Apostrophes

An apostrophe (’) is a punctuation mark that is used with a noun to show possession or to indicate where a letter has been left out to form a contraction.

A common error is to use an apostrophe to create a plural. Apostrophes are never used to create plurals (although they can be involved with plurals when possessive). Examples:

Incorrect: Many doctor’s agree that it is unhealthy.

Correct: Many doctors agree that it is unhealthy.

Correct: He received three doctors’ opinions.

 

Possession

An apostrophe and the letter s indicate who or what owns something. To show possession with a singular noun, add ’s.

Jen’s dance routine mesmerized everyone in the room.

The dog’s leash is hanging on the hook beside the door.

Jess’s sister is also coming to the party.

Notice that singular nouns that end in s still take the apostrophe s (’s) ending to show possession. This applies especially to proper nouns that end in s.

Professor Woods’s classes

To show possession with a plural noun that ends in s, just add an apostrophe (’). If the plural noun does not end in s, add an apostrophe and an s (’s).

Plural noun that ends in s: The drummers sticks all moved in the same rhythm, like a machine.

Plural noun that does not end in s: The people’s votes clearly showed that no one supported the management decision.

Contractions

A contraction is a word that is formed by combining two words. In a contraction, an apostrophe shows where one or more letters have been left out. Contractions are commonly used in informal writing but not in formal writing.

I do not like ice cream.

I don’t like ice cream.

Notice how the words do and not have been combined to form the contraction don’t. The apostrophe shows where the o in not has been left out.

We will see you later.

We’ll see you later.

Look at the chart for some examples of commonly used contractions.

aren’t are not
can’t cannot
doesn’t does not
don’t do not
isn’t is not
he’ll he will
I’ll I will
she’ll she will
they’ll they will
you’ll you will
it’s it is, it has
let’s let us
she’s she is, she has
there’s there is, there has
who’s who is, who has

Tip

Be careful not to confuse it’s with its. It’s is a contraction of the words it and is. Its is a possessive pronoun.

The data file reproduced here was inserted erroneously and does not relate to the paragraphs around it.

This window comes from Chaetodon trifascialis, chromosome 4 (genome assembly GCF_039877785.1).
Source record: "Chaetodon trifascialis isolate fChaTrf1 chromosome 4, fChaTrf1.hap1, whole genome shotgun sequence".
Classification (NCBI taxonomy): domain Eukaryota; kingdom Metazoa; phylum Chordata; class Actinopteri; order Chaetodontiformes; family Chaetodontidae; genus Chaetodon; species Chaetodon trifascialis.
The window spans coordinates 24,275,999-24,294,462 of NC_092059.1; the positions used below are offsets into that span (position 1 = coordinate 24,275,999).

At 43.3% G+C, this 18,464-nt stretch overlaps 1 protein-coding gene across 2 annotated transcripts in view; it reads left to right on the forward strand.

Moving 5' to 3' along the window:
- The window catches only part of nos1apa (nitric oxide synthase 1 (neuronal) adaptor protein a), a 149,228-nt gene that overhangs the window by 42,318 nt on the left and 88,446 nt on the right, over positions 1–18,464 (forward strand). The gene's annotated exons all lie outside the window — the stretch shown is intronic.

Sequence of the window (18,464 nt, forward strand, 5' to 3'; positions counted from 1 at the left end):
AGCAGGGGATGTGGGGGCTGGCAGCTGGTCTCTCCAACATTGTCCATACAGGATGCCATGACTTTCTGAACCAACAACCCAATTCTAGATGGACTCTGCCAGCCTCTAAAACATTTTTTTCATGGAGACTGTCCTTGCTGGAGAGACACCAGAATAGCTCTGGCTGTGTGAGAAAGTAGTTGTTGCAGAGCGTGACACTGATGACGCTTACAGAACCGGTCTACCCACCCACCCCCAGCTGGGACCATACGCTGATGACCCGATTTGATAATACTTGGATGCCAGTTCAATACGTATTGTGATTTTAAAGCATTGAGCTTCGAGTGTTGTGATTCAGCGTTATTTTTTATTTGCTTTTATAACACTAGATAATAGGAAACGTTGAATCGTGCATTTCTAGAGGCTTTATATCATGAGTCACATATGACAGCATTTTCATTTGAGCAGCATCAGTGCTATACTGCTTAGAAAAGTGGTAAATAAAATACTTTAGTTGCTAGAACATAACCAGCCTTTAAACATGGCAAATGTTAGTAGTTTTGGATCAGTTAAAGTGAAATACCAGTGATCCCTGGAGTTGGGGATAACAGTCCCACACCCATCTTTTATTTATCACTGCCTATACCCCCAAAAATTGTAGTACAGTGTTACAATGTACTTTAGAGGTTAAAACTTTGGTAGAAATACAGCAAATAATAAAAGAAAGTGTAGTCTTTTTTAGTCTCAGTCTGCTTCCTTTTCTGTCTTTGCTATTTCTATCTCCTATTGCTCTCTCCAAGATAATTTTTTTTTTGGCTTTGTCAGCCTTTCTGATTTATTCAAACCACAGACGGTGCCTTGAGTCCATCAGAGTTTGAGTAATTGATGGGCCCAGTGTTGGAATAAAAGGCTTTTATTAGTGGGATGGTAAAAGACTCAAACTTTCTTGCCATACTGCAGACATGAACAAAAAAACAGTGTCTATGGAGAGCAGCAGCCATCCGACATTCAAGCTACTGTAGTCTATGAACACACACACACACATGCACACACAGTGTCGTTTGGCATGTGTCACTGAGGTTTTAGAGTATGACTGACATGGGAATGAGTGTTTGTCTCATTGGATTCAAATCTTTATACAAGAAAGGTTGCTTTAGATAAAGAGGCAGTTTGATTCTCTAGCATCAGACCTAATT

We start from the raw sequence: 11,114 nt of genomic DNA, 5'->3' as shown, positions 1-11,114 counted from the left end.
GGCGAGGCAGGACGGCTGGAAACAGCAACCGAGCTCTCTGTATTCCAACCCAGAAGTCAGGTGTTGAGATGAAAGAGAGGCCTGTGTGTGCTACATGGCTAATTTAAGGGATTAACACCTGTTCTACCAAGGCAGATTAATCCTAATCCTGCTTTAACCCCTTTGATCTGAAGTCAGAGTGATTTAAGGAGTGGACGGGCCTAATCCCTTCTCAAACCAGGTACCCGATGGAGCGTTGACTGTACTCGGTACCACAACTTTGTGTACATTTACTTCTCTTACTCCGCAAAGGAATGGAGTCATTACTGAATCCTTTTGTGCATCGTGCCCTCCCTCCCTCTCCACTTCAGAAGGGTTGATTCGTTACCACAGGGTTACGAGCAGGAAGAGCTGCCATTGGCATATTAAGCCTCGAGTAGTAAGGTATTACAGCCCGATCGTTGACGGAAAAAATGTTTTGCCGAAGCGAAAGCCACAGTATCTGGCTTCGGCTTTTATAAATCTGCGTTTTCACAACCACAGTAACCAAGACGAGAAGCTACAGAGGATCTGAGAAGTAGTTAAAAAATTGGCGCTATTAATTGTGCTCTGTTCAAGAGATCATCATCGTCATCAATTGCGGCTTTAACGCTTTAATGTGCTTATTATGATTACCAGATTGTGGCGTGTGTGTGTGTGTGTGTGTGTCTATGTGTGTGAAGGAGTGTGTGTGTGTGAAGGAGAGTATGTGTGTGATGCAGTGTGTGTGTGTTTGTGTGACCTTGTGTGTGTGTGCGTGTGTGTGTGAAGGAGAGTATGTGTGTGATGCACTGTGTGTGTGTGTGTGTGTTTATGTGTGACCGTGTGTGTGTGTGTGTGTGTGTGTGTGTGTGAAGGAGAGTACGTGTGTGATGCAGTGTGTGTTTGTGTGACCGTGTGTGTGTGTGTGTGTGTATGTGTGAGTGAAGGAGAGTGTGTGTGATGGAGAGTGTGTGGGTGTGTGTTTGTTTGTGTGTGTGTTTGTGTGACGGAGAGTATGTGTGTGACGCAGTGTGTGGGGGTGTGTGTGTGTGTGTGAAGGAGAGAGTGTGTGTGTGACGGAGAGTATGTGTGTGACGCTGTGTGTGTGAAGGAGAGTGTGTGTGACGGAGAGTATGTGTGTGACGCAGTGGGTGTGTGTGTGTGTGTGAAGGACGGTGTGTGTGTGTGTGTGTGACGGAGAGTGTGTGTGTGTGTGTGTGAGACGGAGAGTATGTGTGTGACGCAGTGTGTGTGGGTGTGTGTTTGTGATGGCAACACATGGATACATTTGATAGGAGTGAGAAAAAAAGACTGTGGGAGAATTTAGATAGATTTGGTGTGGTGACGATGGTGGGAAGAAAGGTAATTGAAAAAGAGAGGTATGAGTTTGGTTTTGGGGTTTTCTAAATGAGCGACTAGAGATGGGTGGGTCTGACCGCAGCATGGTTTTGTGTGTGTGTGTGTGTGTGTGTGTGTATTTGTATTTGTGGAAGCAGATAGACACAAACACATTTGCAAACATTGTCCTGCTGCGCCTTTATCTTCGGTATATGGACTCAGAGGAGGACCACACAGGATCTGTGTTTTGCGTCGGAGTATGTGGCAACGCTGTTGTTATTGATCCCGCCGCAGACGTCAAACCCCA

It’s cold and rainy outside. (It is cold and rainy outside.)

The cat was chasing its tail. (Shows that the tail belongs to the cat.)

When in doubt, substitute the words it is in a sentence. If sentence still makes sense, use the contraction it’s.

Exercise 1

Correct the following sentences by adding apostrophes. If the sentence is correct as it is, write OK.

  1. “What a beautiful child! She has her mothers eyes.”
  2. My brothers wife is one of my best friends.
  3. I couldnt believe it when I found out that I got the job!
  4. My supervisors informed me that I wouldnt be able to take the days off.
  5. Each of the students responses were unique.
  6. Wont you please join me for dinner tonight?

 

Omission

Just as apostrophes are used in contractions to indicate that some letters are omitted (don’t omits the o in not), so too do they indicate omission in other circumstances.

An old-fashioned example can be seen in four o’clock, where the apostrophe indicates the omission of the phrase of the. So four o’clock fully means four of the clock.

A more common modern example is the omission of numerals when writing a year or decade. So if you’re discussing the decade of the 1980s, you could omit the first two numerals with an apostrophe and write the ’80s. Remember, as noted above, that apostrophes are never used to create plurals, so writing the 1980’s or the 80’s to mean the plural years is technically wrong in formal writing.

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The Writing Textbook by Josh Woods, editor and contributor, as well as an unnamed author (by request from the original publisher), and other authors named separately is licensed under a Creative Commons Attribution-NonCommercial-ShareAlike 4.0 International License, except where otherwise noted.

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